I have my first brew now in the primary and fermenting away for approaching 48 hours now. I plan to leave it there for 3 weeks rather than risk amateur mistakes for the small benefits secondary offers (if any).

But I'm starting to second guess bottling methods that I will use. The brewing kit I bought (the bucket etc. not ingredients) came with 40 PET bottles and lids. I've been reading that while perfectly suitable, they do not lend themselves to long shelf lives - some people seem to be saying 2 months at room temp at best before a noticeable oxidation takes place or max 6 months in the fridge. Is this right? Not sure I'm going to get through 5 gallons that quick so if this is true, I may think about investing in glass and crown caps before bottling day.

Also, I don't have a fridge big enough to stand 40 bottles upright. I'm assuming that laid flat is fine (after allowing conditioning at room temp for a while) provided the beer gets a good bit of time upright to settle before opening and pouring to leave any small amounts of sediment in the bottle?

  • It will depend on your "room temperature" a lot more than on the type of bottle used (glass vs PET). If you have access to a cellar or cold room, it might give you some additional time...
    – Philippe
    Commented Feb 6, 2017 at 20:43

3 Answers 3


IMHO PET bottles will keep beer very well for up to 6 months. Beer can be kept longer than that but I have noticed that "fizzy drinks" PET bottles can lose pressure after a year or so. Apparently the PET used is very slightly gas permeable. There are bottles on the market with an O2 barrier inserted in the bottle walls, eg - Coopers brown plastic bottles. These are reputed to keep beer good for 1 year or more. I can vouch for the beer in Cooper's bottles being good after 7 months. If I want to keep and conditioned beer for more than 1 year I use "flip top" glass bottles. they seem to store beer well for 24 months and more.

It is easier to keep the yeast in the bottle, when carefully pouring the beer, if the yeast is settled at the base of the bottle. Hence bottles are best stored upright. Storing bottles on their side means some yeast is always near the mouth of the bottle which often results is slightly cloudy beer. I have seen one very imaginative method where the bottles are stored upside down. The yeast settles in the cap and if the bottle is carefully inverted the yeast can be removed with the cap. But like all magic tricks - don't depend on this going right first time in front of an audience!

  • Thanks. This is pretty much in tune with my thinking. I wouldn't be storing on the side until opening - we have an empty beer fridge in the garage so would be a case of "bulk" storage there then move to the house fridge say 24 hours before drinking to let it stand and sediment settle. As for the PET, that's good to know. I do like the idea of glass flip top and even normal glass bottles with crown caps. I'll spring for those when I'm more confident in my techniques.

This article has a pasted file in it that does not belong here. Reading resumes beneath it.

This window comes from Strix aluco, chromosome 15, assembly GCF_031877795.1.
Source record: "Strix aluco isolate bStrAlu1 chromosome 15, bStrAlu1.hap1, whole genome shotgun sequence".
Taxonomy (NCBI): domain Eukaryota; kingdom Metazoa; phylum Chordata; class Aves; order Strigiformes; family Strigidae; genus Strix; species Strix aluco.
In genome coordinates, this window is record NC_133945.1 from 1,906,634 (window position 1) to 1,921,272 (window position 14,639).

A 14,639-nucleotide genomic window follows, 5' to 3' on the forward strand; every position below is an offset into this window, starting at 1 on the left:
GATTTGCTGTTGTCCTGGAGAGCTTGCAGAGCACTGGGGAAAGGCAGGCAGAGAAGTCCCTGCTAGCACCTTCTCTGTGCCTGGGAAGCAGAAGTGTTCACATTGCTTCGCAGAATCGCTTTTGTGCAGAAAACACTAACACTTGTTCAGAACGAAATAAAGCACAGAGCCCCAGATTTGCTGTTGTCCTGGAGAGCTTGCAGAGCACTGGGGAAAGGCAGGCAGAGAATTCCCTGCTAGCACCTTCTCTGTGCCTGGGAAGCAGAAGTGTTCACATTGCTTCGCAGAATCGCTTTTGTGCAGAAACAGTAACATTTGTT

– user14585
    Commented Feb 6, 2017 at 20:44

Its your first brew; I wouldn't worry about it. It will get consumed fairly quickly. Certainly before an big bad PET issues arise...if you believe in that sort of thing.

Don't worry about putting the whole batch in the fridge either. Just put in what you can and replace them with other bottles as you have space. It is recommended to put them upright. You want the yeast sediment at the bottom of the bottle as it makes for clearer beer when you pour them into a glass.

  • Thanks for that. I agree, and am certainly not concerned about any "health issues" that are touted in relation to plastics. I was more concerned as I plan to let the majority of the brew (if it is a success and quaffable) sit until late May for a planned house party after my Son's christening, which is more than the 2 months people seem to be recommending for PET bottles... Think I'll just crack on and graduate to glass when I am more experienced and ready to add aesthetics to the equation.
    – user14585
    Commented Feb 6, 2017 at 13:59

For anyone else looking for advice on this here it is from my experience. PET bottles are fine for storing beer from 6 months to a year (perhaps even longer) in the right conditions. In my experience I brew and bottle and place the PET bottles in boxes in the garage, the garage ranges from 8 degrees C (I am in the UK) in the Winter to 25 degrees C in the Summer.

I am currently consuming a cider that I finished brewing in May of 2017 and it tastes great in May 2018, these were racked into PET bottles. As previously mentioned store them upright so that the sediment stays at the bottom of the bottle post secondary fermentation. This allows you to pour your brew out pretty much clean of the sediment.

You may also find that if you refrigerate your beer a few days before consuming then it will help any secondary fermentation sediment to stick firmly to the bottom of the PET bottles but it really depends on the initial brewing kit you have used and the type of brew you have been making as to how loose the sediment will be.

Hope this helps anyone.

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